5 Day Class 1/23/2016
As I’m sure you’ve heard by now we have been immersed in the Middle Ages, examining everything we can think of relating to castles, dragons, unicorns, queens, kings, knights and ladies of the court. Just as when we were talking about the Wampanoag, we know that there were no cell phones, cars, computers or credit cards back then. Last week we sent home the treasure boxes everyone made and had filled with the gold coins and precious medallions that would have been our money. We have done lots of dressing up with the armor, dresses and capes in the Coop collection. We stamped our names and titles (Queen Lila, King Kai, etc.) on the crowns we made. We’ve spent a couple of days water coloring pictures of heraldic creatures that might have been used on a coat of arms: dragons, lions, unicorns, a phoenix. We also planned how we would paint our own banners after studying examples of shields with horizontal, vertical, and diagonal stripes or chevrons or a cross. Painting each section in the chosen color took a great deal of self-restraint and commitment to the “plan”.
One day last week we thought of all the magic words we could come up with and then used them to start the process of turning card board boxes into big blocks of stone to build our own castle. Together we mixed up stone colored paint—adding all the colors together—poured in some glue and started slathering it on the boxes. When the boxes were coated with paint the children transferred them to bins with sand from the sand table and poured that over the wet paint and glue. It was spectacularly messy (thank you, Mike Caballero, parent helper that day, for being such a good sport and able “stone mason”). The result, however, is a “castle” that we can rearrange simply by moving the boxes.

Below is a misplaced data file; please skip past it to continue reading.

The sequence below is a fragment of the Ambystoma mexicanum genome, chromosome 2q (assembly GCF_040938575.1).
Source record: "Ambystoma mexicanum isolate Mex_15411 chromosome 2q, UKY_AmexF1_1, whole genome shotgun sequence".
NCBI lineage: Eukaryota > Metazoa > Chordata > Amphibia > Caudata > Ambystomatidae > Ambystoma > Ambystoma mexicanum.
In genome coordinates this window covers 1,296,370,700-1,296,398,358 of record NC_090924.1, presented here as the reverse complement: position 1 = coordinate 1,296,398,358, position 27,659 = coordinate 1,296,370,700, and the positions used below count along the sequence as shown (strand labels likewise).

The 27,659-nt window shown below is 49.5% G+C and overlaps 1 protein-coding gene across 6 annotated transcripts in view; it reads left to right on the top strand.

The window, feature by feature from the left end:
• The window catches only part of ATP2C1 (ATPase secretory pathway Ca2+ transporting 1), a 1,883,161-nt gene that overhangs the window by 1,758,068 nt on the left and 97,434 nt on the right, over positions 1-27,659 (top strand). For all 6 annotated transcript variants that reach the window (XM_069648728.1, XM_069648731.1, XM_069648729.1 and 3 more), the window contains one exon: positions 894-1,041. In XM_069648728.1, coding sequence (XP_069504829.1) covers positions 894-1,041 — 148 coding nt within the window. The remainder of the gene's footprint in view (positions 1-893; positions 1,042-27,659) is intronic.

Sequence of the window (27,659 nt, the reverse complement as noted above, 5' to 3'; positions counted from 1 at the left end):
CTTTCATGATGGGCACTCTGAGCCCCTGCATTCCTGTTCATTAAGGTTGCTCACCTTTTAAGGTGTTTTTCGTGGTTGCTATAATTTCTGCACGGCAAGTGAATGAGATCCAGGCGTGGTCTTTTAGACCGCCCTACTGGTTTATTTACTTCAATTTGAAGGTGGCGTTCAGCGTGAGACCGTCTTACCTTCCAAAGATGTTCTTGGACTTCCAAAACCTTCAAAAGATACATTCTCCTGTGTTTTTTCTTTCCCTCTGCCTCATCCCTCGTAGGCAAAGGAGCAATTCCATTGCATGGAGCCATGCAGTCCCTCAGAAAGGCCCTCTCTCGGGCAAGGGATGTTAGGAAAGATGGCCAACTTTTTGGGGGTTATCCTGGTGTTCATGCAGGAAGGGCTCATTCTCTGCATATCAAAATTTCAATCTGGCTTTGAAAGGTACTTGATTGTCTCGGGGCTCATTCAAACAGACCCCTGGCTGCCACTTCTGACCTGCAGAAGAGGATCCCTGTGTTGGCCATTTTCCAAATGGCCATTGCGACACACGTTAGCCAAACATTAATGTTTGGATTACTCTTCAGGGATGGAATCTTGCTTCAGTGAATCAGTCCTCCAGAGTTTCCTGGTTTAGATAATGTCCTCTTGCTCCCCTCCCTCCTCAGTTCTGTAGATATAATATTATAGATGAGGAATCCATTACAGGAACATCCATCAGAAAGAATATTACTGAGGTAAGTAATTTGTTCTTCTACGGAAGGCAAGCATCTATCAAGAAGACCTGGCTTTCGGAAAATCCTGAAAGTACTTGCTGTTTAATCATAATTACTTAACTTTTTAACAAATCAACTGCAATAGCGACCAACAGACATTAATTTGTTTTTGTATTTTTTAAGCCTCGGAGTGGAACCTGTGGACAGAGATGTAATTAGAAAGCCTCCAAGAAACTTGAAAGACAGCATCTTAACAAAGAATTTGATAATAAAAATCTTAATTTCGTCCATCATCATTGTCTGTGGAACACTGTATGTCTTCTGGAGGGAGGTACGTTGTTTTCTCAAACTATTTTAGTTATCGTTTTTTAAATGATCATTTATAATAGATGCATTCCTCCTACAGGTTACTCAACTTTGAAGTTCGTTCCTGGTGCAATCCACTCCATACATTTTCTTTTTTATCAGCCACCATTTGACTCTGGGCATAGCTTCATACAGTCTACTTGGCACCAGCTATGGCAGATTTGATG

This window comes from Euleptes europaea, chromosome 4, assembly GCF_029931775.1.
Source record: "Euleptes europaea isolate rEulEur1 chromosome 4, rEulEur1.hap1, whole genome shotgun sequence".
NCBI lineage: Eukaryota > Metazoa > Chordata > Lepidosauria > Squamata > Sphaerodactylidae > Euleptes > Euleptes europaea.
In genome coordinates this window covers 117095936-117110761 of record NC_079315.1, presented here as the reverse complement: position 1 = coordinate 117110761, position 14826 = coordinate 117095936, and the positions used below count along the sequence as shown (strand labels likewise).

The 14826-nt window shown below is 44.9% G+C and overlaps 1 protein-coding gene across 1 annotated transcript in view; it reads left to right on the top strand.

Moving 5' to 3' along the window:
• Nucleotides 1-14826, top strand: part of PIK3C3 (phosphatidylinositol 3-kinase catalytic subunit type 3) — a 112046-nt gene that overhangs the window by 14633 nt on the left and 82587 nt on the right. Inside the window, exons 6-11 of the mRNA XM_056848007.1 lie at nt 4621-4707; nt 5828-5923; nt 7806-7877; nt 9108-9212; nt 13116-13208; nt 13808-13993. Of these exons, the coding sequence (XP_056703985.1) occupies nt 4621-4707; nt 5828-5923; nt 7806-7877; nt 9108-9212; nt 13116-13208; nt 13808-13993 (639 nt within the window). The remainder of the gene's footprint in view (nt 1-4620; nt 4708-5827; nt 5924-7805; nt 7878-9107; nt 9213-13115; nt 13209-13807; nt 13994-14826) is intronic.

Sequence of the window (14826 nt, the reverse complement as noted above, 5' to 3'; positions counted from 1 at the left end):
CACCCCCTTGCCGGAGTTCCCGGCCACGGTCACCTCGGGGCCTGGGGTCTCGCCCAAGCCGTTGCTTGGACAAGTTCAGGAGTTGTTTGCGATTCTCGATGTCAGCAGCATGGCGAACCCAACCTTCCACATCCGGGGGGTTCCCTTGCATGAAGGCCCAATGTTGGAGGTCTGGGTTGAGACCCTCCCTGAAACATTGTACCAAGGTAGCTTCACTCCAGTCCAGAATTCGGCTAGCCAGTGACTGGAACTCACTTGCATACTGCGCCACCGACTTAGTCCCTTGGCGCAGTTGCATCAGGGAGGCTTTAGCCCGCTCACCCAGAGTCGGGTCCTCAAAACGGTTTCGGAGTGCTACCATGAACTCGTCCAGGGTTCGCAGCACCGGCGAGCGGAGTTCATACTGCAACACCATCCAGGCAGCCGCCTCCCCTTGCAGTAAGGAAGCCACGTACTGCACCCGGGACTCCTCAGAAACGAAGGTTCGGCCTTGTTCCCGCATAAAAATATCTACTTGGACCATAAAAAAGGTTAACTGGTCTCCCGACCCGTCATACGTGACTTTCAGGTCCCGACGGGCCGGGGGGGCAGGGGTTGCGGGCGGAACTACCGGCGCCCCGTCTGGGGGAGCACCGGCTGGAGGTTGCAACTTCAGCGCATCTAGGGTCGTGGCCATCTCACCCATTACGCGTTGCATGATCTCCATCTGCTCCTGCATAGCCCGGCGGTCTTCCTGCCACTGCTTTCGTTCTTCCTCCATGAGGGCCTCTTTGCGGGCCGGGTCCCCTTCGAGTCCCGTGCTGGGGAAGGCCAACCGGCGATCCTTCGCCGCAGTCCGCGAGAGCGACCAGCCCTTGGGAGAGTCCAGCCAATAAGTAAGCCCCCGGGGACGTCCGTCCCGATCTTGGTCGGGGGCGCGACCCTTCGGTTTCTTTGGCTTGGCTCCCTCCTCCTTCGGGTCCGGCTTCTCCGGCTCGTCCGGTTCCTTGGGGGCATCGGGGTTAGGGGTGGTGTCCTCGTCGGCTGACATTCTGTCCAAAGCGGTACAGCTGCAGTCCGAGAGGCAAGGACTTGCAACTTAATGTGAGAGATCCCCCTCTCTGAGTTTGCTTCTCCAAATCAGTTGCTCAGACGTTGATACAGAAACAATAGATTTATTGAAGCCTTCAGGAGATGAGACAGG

On Friday we took an inside field trip to explore the castle-like elements of the First Baptist Meeting House. We began with a list of things to look for: arches (and the keystone), stained glass, wooden rafters, a tower and the massive stone blocks the church is built of. We took a very roundabout way that led us up a winding staircase, through passageways and eventually into the sanctuary where we could examine the huge doors, stained glass windows (one of them has the Greek letters Α and Ω), the gilded decoration on the walls, many arches, and outside, the bell tower and gargoyles.
We’ve done many castle themed puzzles, played a great problem solving game called “Camelot” and frequently partnered with another child to complete a “quest”. Those tasks have included such things as writing each other’s names, painting a picture together, sorting and counting all the knight’s horses, locating and checking off the different castle pictures tacked up around the room, or finding hidden treasure boxes.
Books have included There Is No Such Thing as a Dragon; Fritz and the Beautiful Horses; The Paper Bag Princess; Rumpelstiltskin; The King, the Mice and the Cheese; and many others. We’ve sung and marched to The Grand Old Duke of York and learned Humpty Dumpty and Pussycat, Pussycat, Where Have You Been?
Pussy cat, pussy cat, where have you been?
I’ve been up to London to look at the queen.
Pussy cat, pussy cat, what did you there?
I frightened a little mouse under her chair.
We have a few more things planned and then we’re off to something new.
January 24, 2016